To ensure consistent improvement, I’ve dedicated myself to doing a Yearly Review every year. I tried a few different ways to track consistent improvement. I was looking for a method that was low pressure enough to keep me going but was still effective. It took a few months but I think I’ve found a way that sticks. (We’ll see though.)

So it’s pretty simple, every month I pick two of my weaknesses that I will try to get at least 1% better by the end of the month. I keep the bar low so I will actually do it, but I always pick the things that I really really really really really really do not want to focus on.

I write the themes on the whiteboard in my room, because I look at it all the time so I’m constantly reminded of my weaknesses and that it’s my job this month to get better at them. I’ve found that as long as I’m trying to get better and I know what I’m trying to improve, I actually get better! What a concept.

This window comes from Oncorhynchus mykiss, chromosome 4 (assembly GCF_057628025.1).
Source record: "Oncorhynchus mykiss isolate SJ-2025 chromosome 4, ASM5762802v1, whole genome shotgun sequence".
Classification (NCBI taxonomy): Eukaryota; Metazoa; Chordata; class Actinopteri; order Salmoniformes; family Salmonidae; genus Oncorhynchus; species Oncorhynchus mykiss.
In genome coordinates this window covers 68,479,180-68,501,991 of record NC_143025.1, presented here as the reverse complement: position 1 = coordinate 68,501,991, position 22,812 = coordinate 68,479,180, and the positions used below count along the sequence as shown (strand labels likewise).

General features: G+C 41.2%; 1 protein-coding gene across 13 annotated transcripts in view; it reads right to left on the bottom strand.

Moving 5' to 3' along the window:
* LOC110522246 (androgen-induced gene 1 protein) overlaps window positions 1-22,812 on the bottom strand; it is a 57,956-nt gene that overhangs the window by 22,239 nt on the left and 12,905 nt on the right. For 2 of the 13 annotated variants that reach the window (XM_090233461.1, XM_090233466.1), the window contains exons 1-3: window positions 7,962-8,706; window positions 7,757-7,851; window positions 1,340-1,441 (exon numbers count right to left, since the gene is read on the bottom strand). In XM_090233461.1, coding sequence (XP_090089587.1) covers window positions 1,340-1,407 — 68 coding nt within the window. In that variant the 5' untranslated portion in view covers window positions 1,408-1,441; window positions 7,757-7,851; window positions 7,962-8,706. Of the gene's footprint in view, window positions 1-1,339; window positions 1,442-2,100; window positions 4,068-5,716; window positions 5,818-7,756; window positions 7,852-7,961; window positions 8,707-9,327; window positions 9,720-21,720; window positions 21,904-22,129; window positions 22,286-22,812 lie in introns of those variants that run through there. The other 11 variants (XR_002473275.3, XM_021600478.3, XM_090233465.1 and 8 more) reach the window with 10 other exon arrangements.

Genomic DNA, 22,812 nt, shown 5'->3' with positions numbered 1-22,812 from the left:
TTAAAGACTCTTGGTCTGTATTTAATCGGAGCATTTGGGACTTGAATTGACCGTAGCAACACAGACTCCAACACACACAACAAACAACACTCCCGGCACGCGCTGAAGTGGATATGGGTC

So this year, I started my themes may and june but I didn’t record anything from those months and I can’t remember what I was working on and how I felt about it but I did notice an improvement. So in July I started writing it down in my note app so I can at least keep track of something.

I would also keep a to-do list written above my themes and if I felt proud of myself that day then I would take a picture of the list and save it into my themes. As the year went on, I started taking more and more pictures of the lists. It’s crazy to think that there were a few months this year when I only felt proud of myself less than 5 days out of the month but it’s also nice to know that there were some months when I felt proud of myself almost every day.